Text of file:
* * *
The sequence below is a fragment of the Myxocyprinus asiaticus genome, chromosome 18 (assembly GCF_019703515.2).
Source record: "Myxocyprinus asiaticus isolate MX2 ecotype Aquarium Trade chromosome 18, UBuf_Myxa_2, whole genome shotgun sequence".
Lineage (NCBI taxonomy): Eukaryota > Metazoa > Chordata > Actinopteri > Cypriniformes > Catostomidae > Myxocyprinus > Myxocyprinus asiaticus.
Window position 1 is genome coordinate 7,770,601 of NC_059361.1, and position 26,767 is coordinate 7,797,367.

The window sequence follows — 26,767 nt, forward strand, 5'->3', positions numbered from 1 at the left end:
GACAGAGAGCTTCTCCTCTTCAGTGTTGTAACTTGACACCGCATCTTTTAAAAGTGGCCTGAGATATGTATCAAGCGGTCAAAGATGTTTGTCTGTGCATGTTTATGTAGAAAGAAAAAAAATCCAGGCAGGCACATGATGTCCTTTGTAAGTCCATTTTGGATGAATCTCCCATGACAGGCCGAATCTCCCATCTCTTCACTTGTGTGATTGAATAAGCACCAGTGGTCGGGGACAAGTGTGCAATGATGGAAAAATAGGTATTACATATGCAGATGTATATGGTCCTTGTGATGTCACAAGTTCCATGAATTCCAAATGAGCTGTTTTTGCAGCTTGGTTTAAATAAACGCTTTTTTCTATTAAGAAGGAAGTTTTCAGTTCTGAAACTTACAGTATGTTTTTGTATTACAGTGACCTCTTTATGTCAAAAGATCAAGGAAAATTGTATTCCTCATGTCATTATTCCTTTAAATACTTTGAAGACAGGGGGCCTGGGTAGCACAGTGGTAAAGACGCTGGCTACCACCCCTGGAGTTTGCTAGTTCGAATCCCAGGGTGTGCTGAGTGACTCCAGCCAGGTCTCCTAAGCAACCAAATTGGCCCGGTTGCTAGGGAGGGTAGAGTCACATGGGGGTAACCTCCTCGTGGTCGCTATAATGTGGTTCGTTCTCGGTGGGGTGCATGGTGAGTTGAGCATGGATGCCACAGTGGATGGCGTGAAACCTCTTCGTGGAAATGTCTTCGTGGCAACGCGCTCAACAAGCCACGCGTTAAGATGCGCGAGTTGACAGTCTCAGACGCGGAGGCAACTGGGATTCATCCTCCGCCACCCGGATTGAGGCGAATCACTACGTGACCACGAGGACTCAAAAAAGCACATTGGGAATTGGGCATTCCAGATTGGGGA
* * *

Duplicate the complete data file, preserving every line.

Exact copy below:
The sequence below is a fragment of the Myxocyprinus asiaticus genome, chromosome 18 (assembly GCF_019703515.2).
Source record: "Myxocyprinus asiaticus isolate MX2 ecotype Aquarium Trade chromosome 18, UBuf_Myxa_2, whole genome shotgun sequence".
Lineage (NCBI taxonomy): Eukaryota > Metazoa > Chordata > Actinopteri > Cypriniformes > Catostomidae > Myxocyprinus > Myxocyprinus asiaticus.
Window position 1 is genome coordinate 7,770,601 of NC_059361.1, and position 26,767 is coordinate 7,797,367.

The window sequence follows — 26,767 nt, forward strand, 5'->3', positions numbered from 1 at the left end:
GACAGAGAGCTTCTCCTCTTCAGTGTTGTAACTTGACACCGCATCTTTTAAAAGTGGCCTGAGATATGTATCAAGCGGTCAAAGATGTTTGTCTGTGCATGTTTATGTAGAAAGAAAAAAAATCCAGGCAGGCACATGATGTCCTTTGTAAGTCCATTTTGGATGAATCTCCCATGACAGGCCGAATCTCCCATCTCTTCACTTGTGTGATTGAATAAGCACCAGTGGTCGGGGACAAGTGTGCAATGATGGAAAAATAGGTATTACATATGCAGATGTATATGGTCCTTGTGATGTCACAAGTTCCATGAATTCCAAATGAGCTGTTTTTGCAGCTTGGTTTAAATAAACGCTTTTTTCTATTAAGAAGGAAGTTTTCAGTTCTGAAACTTACAGTATGTTTTTGTATTACAGTGACCTCTTTATGTCAAAAGATCAAGGAAAATTGTATTCCTCATGTCATTATTCCTTTAAATACTTTGAAGACAGGGGGCCTGGGTAGCACAGTGGTAAAGACGCTGGCTACCACCCCTGGAGTTTGCTAGTTCGAATCCCAGGGTGTGCTGAGTGACTCCAGCCAGGTCTCCTAAGCAACCAAATTGGCCCGGTTGCTAGGGAGGGTAGAGTCACATGGGGGTAACCTCCTCGTGGTCGCTATAATGTGGTTCGTTCTCGGTGGGGTGCATGGTGAGTTGAGCATGGATGCCACAGTGGATGGCGTGAAACCTCTTCGTGGAAATGTCTTCGTGGCAACGCGCTCAACAAGCCACGCGTTAAGATGCGCGAGTTGACAGTCTCAGACGCGGAGGCAACTGGGATTCATCCTCCGCCACCCGGATTGAGGCGAATCACTACGTGACCACGAGGACTCAAAAAAGCACATTGGGAATTGGGCATTCCAGATTGGGGA